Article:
• “Apart from recklessness itself, they think that, because it is the very first to have endured separation, it deserves to be called ‘anguish,’ ‘endurance’ and ‘hardship.'”
  • “From division into two, they call it ‘justice’ (as it were ‘dichotomy’)”
  • “And they call it ‘Nature,’ since it is movement towards being and, as it were, a sort of coming-to-be and extension from a seed principle”
  • “Equality lies in this number alone…the product of its multiplication will be equal to the sum of its addition: for 2+2=2×2. Hence they used to call it ‘equal.'”
  • “It also turns out to be ‘infinity,’ since it is difference, and difference starts from its being set against 1 and extends to infinity.”
  • “The dyad, they say, is also called ‘Erato’; for having attracted through love the advance of the monad as form, it generates the rest of the results, starting with the triad and tetrad.”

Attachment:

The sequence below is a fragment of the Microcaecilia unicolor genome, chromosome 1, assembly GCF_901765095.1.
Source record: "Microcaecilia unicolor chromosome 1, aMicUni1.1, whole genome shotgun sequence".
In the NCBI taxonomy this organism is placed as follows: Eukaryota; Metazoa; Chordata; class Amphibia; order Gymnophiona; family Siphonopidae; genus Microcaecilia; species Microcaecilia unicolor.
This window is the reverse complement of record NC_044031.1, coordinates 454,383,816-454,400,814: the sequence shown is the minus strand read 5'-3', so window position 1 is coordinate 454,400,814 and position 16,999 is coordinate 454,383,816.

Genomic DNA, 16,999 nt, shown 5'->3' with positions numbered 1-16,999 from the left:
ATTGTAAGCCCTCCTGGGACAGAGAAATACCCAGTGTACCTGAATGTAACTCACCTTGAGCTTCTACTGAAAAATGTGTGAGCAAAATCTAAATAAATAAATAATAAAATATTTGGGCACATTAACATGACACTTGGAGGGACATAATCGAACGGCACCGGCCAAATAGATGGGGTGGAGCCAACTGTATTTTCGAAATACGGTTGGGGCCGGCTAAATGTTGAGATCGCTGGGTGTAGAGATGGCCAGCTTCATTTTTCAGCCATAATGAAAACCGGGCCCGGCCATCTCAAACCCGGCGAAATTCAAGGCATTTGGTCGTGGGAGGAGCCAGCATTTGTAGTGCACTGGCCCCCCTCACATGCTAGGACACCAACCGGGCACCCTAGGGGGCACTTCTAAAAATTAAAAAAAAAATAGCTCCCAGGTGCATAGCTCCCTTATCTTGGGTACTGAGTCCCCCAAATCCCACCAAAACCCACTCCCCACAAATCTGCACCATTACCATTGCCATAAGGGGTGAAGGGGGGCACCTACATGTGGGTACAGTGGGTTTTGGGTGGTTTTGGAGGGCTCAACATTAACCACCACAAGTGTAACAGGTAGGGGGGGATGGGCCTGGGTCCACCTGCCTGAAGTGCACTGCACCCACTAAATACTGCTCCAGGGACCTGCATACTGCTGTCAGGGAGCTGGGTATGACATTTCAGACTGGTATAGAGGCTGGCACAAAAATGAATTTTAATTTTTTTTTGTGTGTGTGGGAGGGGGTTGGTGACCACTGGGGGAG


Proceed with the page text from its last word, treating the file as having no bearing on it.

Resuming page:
“2” according to Edgar Cayce:

  • “Two – divided” (reading 261-14).
  • “Two – the combination, and begins a division of the whole, or the one. While two makes for strength, it also makes for weakness” (reading 5751-1).
Personal/Cultural Significance

Does “2” — or do any of the other numbers above (e.g., 38, 47, 83, 101) — have any special significance to you?

Think about your own preferences and personal experiences: lucky numbers, birth dates, music, sports, and so on. Maybe you like how “101” reminds you of education and learning new things, for example.

Also think about associations you may have picked up from your culture, your religion, or society in general.

If you have any interesting insights about the number 2, or any of the other numbers above, please leave a comment!

Source: Theologumena Arithmeticae, attributed to Iamblichus (c.250-c.330).

Popular Baby Names in British Columbia, 2016